August 07, 2002

New web form control combination
Design Not Found points out a Sprint PCS form that works a little code magic to tell the user how many additional characters they can type into a textarea box. Kind of an interesting use of controls, but the idea that comment or message boxes should have character limits is a bad one. It's usually a sign of lazy programming and/or database design. Of course you usually have to some kind of logical limit, but it should be rather large (e.g. 10K) so that most users will never hit it. Most good databases won't allocate that much empty space in each record - they just store what's entered. Anyway, as DNF points out, the Sprint solution is better than an error message that tells you that you typed too much. Here's some code to steal if you want to make your users nervous about how much they're typing.

Tell me what you think of this blog in 160 characters or less. :-)
Hey scarecrow, use your brain
Erin Malone reminds us that tools are just tools, what's important is designing & building the right product/solution.

"Solving the problem will come from a deep understanding of the issues, of the users’ needs, of the task—from research, from analytical thinking and then sketching out solutions. Sketching these solutions can be done in any way—on a whiteboard, on paper with (gasp) a pen or pencil, or on the computer with the tool of choice.

"My concern and angst over these types of discussions, as well as the kind of proclamations that Nielsen and other gurus make, is that focusing on the tool—either finding the right tool or badmouthing the perceived “wrong” tool—moves our energies away from the real problem at hand: design solutions that are inappropriately or poorly executed."

You can extend Erin's argument to usability methods and research as well -- in effect, they are tools and only have value in what we can apply them to -- what they help us build -- whether it's a web site or knowledge.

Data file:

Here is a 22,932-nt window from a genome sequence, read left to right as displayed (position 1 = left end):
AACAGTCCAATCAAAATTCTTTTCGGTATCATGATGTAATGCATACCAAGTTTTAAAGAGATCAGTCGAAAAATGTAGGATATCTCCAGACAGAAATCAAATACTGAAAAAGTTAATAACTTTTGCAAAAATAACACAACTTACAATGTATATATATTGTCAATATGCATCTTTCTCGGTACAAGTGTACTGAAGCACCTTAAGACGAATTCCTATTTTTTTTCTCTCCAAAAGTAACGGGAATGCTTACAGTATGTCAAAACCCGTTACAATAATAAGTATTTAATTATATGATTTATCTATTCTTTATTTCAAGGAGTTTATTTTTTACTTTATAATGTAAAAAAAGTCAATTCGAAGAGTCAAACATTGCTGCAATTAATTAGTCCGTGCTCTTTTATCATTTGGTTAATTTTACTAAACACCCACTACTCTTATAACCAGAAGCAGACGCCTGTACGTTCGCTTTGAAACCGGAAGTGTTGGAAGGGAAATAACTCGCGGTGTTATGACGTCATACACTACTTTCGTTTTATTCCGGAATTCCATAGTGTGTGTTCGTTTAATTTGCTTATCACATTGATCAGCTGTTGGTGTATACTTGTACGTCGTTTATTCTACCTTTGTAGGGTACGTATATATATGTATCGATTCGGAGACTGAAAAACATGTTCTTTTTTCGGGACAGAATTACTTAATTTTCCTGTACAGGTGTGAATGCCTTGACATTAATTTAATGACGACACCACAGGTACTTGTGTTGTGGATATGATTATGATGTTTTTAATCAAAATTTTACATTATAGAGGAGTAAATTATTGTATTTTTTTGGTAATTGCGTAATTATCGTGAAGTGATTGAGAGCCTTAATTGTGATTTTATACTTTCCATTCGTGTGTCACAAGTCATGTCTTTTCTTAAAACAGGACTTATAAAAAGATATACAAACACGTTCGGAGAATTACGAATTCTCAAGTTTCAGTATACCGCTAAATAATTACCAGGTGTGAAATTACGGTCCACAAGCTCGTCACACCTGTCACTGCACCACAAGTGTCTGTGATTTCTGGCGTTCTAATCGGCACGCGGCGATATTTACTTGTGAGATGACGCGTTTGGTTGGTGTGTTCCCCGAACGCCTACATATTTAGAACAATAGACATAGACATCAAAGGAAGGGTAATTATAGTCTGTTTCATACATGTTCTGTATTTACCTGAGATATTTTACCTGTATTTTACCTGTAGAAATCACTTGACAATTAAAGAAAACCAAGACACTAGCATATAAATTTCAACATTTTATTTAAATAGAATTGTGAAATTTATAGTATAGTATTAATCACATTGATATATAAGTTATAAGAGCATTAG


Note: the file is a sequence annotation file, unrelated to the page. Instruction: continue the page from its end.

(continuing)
UPA Web Site Redesign Project
The Usability Professionals Association site is being redesigned. The project team has documented much of the process used in creating the new design. Here are some of the deliverables:

- Site wireframes
- An early design mockup of one concept
- A later refined and more detailed mockup of a sub-page

The site sounded fairly close to launch according to folks I talked to at the national conference.

[link via Jess on IA/]

August 06, 2002

How's your Information Architecture's health? Open up and say aah!
An article in Searcher magazine called Beyond the Information Audit: Checking the Health of an Organization's Information System discusses an approach needs assessment or "current state" research. The examples are from the perspective of a librarian, but the concepts are pretty universal. This is not the same as a content audit/inventory.

"Information audit, needs assessment, knowledge inventory — all are names for a process that examines the secret life of information within an organization...The problem with all the names for the process is that they're too narrow. Audit implies an analysis of what's been reported; a needs assessment looks at only the first half of information's organizational life; and inventory assumes all needs are met. What we'll talk about here is an information checkup. Compare it to an annual physical...Getting the results of an information checkup is a lot like that part of the physical where you get your clothes back on and go sit in the doctor's office."

More resources:
The Information Audit as a First Step Towards Effective Knowledge Management (PDF)"For many years the information audit process has been promoted by information
professionals as a means of identifying the information needs of an organisation
and matching them against existing services and resources. In more recent years it
has been used extensively, mainly by consultants, as the first step in the
development of a knowledge management strategy."

Boxes and Arrows: Defining Information Architecture Deliverables
Pre - Boxes & Arrows...
"[A content inventory] is exactly what you might guess: a complete list of all the content that the site holds and will hold. For sites particularly rich in content, it may be a list of types of content."